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Newsletters: 22 June, 2011

Excerpt from the Market Newsletter originally published on 22 June, 2011. View the full newsletter for all the photos and links.

In the belly
Peas are a good source of vitamin K1 and folic acid, needed for bone mineralization, and B6, which is good for both bones and nerves. They also have lots of B1, 2, and 3, C, iron, protein, and fiber. Edible-pod peas (snow and snap peas) don’t have quite as much protein as shelling peas, but they’re quicker to prepare and you get more edible stuff per pound. I personally prefer shelling peas, but I also think that canned peas aren’t actually a food and sweet peas are a kind of flower, so my opinions are not necessarily mainstream.

Peas are native to a region from the near East to central Asia, and admirably suited to our cool Northwest summers. There is evidence that peas were eaten in Asia as early as 9750 BCE, in Iraq by 6000 BCE, and in Switzerland during the Bronze age. Apicius, I’m told, wrote about nine pea dishes… maybe I’ll look a few of those up for next week’s recipes.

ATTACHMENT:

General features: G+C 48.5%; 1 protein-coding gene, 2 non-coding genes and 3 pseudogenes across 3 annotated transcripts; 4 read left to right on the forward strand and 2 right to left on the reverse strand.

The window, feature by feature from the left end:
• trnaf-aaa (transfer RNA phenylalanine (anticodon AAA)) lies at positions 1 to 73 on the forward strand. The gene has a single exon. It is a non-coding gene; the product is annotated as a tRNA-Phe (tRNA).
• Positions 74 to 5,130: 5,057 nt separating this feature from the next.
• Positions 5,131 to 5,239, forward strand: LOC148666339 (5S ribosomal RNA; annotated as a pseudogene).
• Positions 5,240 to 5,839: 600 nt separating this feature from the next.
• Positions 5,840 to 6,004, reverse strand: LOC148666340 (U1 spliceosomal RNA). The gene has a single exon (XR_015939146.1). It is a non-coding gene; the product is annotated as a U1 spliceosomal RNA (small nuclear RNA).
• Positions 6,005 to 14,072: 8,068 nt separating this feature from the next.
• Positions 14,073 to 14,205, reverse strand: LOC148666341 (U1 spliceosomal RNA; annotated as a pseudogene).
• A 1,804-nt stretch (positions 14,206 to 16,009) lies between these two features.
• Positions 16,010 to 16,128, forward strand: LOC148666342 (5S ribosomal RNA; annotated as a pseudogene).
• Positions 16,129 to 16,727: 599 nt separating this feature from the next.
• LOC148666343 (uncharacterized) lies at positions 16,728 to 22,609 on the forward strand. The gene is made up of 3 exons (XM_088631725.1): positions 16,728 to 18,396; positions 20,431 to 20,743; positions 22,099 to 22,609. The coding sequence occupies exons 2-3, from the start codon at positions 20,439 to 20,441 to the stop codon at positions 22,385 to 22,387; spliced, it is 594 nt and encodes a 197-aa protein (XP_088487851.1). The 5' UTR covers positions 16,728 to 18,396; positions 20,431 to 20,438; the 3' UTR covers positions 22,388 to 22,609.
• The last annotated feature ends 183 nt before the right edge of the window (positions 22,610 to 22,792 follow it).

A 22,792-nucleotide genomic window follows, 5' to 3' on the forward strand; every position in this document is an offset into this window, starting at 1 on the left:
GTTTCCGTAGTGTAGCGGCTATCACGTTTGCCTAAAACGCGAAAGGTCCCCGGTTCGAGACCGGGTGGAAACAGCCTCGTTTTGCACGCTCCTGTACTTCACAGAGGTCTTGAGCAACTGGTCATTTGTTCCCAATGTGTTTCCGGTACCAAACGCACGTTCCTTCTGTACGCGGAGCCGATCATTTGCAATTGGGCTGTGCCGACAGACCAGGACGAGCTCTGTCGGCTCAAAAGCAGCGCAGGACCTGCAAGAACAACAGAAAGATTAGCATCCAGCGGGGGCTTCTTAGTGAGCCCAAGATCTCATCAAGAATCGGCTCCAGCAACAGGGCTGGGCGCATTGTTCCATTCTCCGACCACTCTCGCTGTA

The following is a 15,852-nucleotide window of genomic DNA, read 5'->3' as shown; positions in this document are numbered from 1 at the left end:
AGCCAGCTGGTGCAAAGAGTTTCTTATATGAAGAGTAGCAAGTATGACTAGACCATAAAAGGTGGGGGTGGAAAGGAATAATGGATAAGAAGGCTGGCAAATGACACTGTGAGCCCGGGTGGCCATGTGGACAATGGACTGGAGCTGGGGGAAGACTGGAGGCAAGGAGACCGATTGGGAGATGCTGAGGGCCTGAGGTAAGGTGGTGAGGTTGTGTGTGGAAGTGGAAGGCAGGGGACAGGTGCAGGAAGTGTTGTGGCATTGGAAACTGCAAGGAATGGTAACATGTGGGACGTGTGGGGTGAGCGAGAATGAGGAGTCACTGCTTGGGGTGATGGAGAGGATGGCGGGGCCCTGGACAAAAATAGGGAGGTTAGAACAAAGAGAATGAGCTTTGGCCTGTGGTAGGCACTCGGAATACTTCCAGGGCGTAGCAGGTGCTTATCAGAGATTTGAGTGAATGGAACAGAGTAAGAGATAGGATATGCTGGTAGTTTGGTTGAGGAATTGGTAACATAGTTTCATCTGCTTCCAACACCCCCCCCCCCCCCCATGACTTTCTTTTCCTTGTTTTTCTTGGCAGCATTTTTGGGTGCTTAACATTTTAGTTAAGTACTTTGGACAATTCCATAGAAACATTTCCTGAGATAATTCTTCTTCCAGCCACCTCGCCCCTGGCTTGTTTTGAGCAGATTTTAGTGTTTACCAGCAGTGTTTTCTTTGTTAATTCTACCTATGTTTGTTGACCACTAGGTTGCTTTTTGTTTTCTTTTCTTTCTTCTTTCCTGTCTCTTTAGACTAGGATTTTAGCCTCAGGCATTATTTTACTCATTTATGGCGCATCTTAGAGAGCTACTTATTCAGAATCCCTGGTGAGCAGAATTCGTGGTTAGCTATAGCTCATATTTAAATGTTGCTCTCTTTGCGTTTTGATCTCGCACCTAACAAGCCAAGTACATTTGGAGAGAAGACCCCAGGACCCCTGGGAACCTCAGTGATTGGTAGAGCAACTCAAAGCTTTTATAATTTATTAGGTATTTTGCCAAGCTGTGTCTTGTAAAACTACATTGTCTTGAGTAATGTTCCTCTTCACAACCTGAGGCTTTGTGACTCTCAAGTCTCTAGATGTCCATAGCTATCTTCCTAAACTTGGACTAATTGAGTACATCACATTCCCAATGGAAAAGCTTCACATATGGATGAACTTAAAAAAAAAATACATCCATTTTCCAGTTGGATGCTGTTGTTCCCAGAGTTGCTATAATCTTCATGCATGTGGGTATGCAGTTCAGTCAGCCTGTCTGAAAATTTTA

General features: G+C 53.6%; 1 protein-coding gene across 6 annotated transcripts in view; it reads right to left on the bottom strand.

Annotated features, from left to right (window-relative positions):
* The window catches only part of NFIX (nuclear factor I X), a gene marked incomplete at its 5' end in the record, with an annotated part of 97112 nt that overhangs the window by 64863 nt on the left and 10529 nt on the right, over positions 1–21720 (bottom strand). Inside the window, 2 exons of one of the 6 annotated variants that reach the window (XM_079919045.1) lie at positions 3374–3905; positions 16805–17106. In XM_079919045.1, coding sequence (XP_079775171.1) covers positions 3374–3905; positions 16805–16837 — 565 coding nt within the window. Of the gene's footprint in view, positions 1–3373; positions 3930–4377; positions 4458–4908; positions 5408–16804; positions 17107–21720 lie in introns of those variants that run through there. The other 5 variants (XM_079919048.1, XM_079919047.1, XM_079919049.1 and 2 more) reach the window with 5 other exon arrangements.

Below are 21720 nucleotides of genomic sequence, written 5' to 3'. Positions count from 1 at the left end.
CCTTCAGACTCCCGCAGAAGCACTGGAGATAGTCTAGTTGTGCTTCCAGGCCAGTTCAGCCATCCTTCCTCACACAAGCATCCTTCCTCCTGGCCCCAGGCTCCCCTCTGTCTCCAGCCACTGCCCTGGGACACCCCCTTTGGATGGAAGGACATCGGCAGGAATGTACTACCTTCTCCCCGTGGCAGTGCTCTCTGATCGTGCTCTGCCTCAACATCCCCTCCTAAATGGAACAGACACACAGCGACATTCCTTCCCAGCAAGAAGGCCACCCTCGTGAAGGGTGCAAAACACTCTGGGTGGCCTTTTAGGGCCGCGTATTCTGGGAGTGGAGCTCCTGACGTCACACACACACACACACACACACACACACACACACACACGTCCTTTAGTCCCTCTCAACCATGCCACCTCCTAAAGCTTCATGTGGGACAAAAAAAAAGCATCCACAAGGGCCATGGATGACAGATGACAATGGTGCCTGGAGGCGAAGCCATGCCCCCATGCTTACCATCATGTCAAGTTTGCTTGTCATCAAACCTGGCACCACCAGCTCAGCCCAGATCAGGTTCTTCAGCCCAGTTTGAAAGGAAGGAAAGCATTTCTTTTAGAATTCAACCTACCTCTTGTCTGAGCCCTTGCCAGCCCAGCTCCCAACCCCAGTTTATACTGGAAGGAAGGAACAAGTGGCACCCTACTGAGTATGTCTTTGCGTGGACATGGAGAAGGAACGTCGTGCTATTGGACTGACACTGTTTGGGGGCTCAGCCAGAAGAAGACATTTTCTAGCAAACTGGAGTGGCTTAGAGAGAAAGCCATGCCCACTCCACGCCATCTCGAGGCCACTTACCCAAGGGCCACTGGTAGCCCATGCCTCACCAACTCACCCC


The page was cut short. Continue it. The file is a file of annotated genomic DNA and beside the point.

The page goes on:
In the kitchen
To coordinate with the whole steak/4th of July/barbecue thing, here are some barbecue recipes.

Homemade barbecue sauce
2 Tbsp. vegetable oil
1 med. onion, chopped
3 garlic cloves, minced
2 Tbsp. chopped fresh basil
large pinch of dried thyme
2 lbs. tomatoes, peeled, seeded, chopped
3 Tbsp. Worcestershire sauce, to taste
3 Tbsp. honey
1/3 c red wine vinegar
2 tsp. Dijon-style mustard
1/2 tsp. salt
1/4 tsp. ground allspice
1/4 tsp. Tabasco sauce